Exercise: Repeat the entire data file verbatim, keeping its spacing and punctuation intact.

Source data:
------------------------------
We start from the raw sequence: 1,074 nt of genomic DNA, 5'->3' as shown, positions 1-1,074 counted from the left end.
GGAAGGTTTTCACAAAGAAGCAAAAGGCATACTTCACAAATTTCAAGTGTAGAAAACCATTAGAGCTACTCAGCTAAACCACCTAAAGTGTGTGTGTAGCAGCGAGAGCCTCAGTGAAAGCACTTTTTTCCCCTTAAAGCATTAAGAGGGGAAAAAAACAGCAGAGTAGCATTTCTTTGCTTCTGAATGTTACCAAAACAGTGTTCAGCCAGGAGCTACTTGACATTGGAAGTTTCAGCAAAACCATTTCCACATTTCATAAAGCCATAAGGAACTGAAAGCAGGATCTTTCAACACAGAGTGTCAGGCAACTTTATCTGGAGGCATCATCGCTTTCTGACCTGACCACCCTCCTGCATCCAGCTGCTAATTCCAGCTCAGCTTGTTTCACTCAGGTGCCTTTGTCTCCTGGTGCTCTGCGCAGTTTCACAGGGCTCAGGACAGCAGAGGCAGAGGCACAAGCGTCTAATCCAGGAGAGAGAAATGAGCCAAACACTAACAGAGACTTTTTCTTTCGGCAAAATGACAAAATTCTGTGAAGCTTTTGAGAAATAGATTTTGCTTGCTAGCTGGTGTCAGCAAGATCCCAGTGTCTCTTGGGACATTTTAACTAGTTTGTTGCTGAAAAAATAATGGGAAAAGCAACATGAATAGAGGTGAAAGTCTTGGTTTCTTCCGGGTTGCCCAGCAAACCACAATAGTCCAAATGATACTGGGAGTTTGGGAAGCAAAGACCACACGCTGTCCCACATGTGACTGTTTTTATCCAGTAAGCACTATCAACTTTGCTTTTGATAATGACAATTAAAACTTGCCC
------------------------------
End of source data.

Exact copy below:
We start from the raw sequence: 1,074 nt of genomic DNA, 5'->3' as shown, positions 1-1,074 counted from the left end.
GGAAGGTTTTCACAAAGAAGCAAAAGGCATACTTCACAAATTTCAAGTGTAGAAAACCATTAGAGCTACTCAGCTAAACCACCTAAAGTGTGTGTGTAGCAGCGAGAGCCTCAGTGAAAGCACTTTTTTCCCCTTAAAGCATTAAGAGGGGAAAAAAACAGCAGAGTAGCATTTCTTTGCTTCTGAATGTTACCAAAACAGTGTTCAGCCAGGAGCTACTTGACATTGGAAGTTTCAGCAAAACCATTTCCACATTTCATAAAGCCATAAGGAACTGAAAGCAGGATCTTTCAACACAGAGTGTCAGGCAACTTTATCTGGAGGCATCATCGCTTTCTGACCTGACCACCCTCCTGCATCCAGCTGCTAATTCCAGCTCAGCTTGTTTCACTCAGGTGCCTTTGTCTCCTGGTGCTCTGCGCAGTTTCACAGGGCTCAGGACAGCAGAGGCAGAGGCACAAGCGTCTAATCCAGGAGAGAGAAATGAGCCAAACACTAACAGAGACTTTTTCTTTCGGCAAAATGACAAAATTCTGTGAAGCTTTTGAGAAATAGATTTTGCTTGCTAGCTGGTGTCAGCAAGATCCCAGTGTCTCTTGGGACATTTTAACTAGTTTGTTGCTGAAAAAATAATGGGAAAAGCAACATGAATAGAGGTGAAAGTCTTGGTTTCTTCCGGGTTGCCCAGCAAACCACAATAGTCCAAATGATACTGGGAGTTTGGGAAGCAAAGACCACACGCTGTCCCACATGTGACTGTTTTTATCCAGTAAGCACTATCAACTTTGCTTTTGATAATGACAATTAAAACTTGCCC